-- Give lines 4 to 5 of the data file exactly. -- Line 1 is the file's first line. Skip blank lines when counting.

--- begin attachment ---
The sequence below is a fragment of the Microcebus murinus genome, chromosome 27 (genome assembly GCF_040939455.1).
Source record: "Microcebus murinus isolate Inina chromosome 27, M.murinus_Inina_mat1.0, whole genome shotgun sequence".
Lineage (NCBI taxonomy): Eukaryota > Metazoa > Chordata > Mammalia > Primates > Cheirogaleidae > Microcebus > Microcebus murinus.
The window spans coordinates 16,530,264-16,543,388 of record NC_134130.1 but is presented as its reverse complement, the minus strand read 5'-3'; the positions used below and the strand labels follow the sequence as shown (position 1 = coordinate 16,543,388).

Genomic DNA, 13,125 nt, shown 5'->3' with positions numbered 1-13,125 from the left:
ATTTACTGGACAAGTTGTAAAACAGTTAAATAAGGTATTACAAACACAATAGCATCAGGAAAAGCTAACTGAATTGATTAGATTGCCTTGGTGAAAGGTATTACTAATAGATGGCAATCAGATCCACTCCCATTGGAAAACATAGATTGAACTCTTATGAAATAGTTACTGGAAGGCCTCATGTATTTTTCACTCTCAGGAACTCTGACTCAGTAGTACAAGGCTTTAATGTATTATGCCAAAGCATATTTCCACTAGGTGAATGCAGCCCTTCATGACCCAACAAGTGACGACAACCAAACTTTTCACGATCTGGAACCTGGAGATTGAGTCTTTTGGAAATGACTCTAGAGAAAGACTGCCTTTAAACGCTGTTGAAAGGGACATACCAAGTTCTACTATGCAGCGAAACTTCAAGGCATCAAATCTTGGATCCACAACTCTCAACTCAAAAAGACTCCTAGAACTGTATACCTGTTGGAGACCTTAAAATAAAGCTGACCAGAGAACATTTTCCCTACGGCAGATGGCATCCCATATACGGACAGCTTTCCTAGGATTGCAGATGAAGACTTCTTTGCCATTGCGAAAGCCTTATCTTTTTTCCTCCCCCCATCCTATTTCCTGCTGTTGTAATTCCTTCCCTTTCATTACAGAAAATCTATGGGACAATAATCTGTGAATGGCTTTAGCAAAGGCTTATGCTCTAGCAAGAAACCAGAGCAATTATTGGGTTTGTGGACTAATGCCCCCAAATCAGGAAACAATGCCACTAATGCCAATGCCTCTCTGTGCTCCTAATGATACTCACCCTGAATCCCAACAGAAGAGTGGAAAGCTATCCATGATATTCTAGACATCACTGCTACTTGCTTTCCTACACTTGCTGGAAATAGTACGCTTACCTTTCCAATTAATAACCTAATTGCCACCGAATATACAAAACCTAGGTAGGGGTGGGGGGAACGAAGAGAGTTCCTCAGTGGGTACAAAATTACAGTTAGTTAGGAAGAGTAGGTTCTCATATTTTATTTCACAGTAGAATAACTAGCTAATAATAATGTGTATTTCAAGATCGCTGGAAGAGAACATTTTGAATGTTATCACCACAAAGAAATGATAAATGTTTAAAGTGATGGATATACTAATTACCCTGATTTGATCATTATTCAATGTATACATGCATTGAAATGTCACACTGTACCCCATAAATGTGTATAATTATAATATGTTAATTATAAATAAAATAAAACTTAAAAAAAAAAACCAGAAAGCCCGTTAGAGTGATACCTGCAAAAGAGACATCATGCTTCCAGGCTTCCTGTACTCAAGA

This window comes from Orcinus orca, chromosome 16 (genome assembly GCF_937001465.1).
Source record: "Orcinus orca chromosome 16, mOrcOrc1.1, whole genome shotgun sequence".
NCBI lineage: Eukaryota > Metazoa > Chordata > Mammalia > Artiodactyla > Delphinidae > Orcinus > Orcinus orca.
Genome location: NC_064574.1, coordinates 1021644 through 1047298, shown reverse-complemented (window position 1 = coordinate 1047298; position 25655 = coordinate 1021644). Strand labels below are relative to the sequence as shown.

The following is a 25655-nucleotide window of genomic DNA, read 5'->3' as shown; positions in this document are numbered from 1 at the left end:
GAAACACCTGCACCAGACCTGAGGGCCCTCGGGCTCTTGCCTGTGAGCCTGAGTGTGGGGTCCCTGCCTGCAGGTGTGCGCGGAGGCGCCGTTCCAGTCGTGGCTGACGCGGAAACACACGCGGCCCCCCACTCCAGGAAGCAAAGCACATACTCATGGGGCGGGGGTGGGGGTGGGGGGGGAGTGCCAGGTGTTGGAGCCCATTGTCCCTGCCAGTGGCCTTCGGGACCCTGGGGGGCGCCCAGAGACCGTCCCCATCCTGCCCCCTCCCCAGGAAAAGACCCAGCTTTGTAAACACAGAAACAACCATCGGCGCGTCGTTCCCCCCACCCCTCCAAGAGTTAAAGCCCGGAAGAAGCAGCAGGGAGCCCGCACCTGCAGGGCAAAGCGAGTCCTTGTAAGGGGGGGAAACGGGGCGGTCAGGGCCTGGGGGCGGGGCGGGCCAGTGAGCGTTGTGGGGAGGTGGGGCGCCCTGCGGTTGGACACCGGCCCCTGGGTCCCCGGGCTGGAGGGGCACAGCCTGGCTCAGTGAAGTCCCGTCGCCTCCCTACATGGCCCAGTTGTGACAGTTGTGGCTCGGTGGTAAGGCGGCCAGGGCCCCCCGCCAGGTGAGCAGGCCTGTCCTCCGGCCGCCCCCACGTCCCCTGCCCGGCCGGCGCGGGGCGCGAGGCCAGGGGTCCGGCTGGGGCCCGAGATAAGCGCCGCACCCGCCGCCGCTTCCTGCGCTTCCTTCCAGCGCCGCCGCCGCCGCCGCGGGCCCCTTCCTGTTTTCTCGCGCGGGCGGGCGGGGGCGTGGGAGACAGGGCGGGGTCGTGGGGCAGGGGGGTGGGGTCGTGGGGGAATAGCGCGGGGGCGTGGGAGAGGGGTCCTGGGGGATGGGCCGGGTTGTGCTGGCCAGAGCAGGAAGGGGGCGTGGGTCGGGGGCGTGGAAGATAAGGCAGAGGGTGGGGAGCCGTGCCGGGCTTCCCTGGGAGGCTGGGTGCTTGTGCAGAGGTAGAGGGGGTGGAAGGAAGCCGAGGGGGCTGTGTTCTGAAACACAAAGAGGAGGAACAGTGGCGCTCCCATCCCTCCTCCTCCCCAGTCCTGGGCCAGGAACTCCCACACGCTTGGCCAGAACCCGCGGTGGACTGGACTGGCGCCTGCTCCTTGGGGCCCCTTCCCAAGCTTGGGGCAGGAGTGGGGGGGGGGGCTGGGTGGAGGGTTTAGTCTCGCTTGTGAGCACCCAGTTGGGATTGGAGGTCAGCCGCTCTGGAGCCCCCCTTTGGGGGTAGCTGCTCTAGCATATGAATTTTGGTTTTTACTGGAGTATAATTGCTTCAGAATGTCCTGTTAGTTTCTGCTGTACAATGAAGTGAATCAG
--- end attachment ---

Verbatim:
The window spans coordinates 16,530,264-16,543,388 of record NC_134130.1 but is presented as its reverse complement, the minus strand read 5'-3'; the positions used below and the strand labels follow the sequence as shown (position 1 = coordinate 16,543,388).

Genomic DNA, 13,125 nt, shown 5'->3' with positions numbered 1-13,125 from the left: